Video at Sea: Telling the Stories of the International Ocean Discovery Program

Friday, 19 December 2014: 1:40 PM
Douglas Harned, FilmAxis.org, Cary, NC, United States and Matthew Wright, Consortium for Ocean Leadership, Washington, DC, United States
Seagoing science expeditions offer an ideal opportunity for storytelling. While many disciplines involve fieldwork, few offer the adventure of spending two months at sea on a vessel hundreds of miles from shore with several dozen strangers from all over the world. As a medium, video is nearly ideal for telling these stories; it can capture the thrill of discovery, the agony of disappointment, the everyday details of life at sea, and everything in between.

At the International Ocean Discovery Program (IODP, formerly the Integrated Ocean Drilling Program), we have used video as a storytelling medium for several years with great success. Over this timeframe, camera equipment and editing software have become cheaper and easier to use, while web sites such as YouTube and Vimeo have enabled sharing with just a few mouse clicks. When it comes to telling science stories with video, the barriers to entry have never been lower.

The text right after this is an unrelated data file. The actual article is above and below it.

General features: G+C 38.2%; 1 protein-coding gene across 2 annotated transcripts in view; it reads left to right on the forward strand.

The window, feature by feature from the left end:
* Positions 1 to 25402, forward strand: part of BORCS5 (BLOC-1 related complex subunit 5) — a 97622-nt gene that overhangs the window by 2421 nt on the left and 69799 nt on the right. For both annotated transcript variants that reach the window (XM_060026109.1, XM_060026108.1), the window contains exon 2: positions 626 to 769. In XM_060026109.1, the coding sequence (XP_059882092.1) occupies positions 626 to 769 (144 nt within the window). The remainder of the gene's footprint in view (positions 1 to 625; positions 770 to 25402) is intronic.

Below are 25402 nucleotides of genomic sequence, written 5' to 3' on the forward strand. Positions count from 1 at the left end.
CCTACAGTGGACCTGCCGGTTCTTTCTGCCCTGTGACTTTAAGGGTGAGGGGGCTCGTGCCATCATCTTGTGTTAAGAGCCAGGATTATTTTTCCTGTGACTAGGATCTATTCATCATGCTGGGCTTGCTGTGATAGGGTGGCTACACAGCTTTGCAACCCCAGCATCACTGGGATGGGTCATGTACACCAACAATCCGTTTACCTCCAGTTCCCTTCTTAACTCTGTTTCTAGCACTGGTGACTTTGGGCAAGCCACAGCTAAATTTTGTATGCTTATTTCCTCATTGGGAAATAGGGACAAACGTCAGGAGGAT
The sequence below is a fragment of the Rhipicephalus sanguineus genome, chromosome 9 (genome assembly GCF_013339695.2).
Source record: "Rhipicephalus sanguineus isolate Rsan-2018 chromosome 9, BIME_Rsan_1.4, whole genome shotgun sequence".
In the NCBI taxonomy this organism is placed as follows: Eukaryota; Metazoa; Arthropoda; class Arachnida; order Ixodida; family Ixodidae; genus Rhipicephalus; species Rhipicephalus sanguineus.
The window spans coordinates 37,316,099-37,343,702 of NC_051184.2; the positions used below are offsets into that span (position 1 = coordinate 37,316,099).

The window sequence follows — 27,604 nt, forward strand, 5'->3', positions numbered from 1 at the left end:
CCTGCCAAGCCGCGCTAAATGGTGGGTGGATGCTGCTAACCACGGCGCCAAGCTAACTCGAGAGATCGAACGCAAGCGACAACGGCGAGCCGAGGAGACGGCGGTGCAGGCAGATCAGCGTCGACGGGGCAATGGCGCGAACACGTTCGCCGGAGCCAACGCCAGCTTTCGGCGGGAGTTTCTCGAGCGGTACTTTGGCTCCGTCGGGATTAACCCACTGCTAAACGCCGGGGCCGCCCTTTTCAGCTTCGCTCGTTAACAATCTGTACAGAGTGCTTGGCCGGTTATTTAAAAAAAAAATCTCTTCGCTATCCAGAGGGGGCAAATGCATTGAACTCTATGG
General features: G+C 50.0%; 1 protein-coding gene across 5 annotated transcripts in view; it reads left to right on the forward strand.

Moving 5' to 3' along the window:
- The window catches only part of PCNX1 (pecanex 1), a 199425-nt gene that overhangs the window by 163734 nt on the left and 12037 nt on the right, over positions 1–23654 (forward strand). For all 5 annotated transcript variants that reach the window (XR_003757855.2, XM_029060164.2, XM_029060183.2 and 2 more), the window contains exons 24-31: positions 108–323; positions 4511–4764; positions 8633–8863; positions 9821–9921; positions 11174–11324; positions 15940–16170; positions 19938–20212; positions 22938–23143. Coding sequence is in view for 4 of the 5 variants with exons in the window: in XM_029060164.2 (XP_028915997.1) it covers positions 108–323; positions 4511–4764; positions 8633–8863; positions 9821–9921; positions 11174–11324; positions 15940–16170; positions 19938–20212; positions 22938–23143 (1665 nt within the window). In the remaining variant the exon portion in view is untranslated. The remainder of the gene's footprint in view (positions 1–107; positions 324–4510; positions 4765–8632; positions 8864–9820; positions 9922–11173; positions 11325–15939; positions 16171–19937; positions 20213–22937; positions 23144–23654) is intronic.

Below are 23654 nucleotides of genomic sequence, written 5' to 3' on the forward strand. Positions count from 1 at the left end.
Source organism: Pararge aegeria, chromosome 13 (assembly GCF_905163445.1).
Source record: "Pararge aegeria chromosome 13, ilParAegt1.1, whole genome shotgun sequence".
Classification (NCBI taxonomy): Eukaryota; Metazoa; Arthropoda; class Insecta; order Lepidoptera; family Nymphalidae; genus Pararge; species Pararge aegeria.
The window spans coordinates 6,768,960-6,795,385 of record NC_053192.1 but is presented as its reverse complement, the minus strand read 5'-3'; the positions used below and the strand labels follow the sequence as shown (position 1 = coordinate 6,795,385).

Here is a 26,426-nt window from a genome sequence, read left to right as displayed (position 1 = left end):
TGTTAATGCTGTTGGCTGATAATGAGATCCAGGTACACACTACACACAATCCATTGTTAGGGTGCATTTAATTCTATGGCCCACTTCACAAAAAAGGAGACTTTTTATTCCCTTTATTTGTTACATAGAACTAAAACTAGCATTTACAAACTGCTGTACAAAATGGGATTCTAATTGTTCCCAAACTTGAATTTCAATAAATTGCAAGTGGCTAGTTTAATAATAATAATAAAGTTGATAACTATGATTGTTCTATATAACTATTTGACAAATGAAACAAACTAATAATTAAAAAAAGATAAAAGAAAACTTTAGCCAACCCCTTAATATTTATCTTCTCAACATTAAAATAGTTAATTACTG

As such, we have experimented with many different approaches and a wide range of styles. On one end of the spectrum, live “ship-to-shore” broadcasts with school groups – conducted with an iPad and free videoconferencing software such as Skype and Zoom – enable curious minds to engage directly with scientists in real-time. We have also contracted with professional videographers and animators who offer the experience, skill, and equipment needed to produce polished clips of the highest caliber. Amateur videographers (including some scientists looking to make use of their free time on board) have shot and produced impressive shorts using little more than a phone camera.

In this talk, I will provide a brief overview of our efforts to connect with the public using video, including a look at how effective certain tactics are for connecting to specific audiences.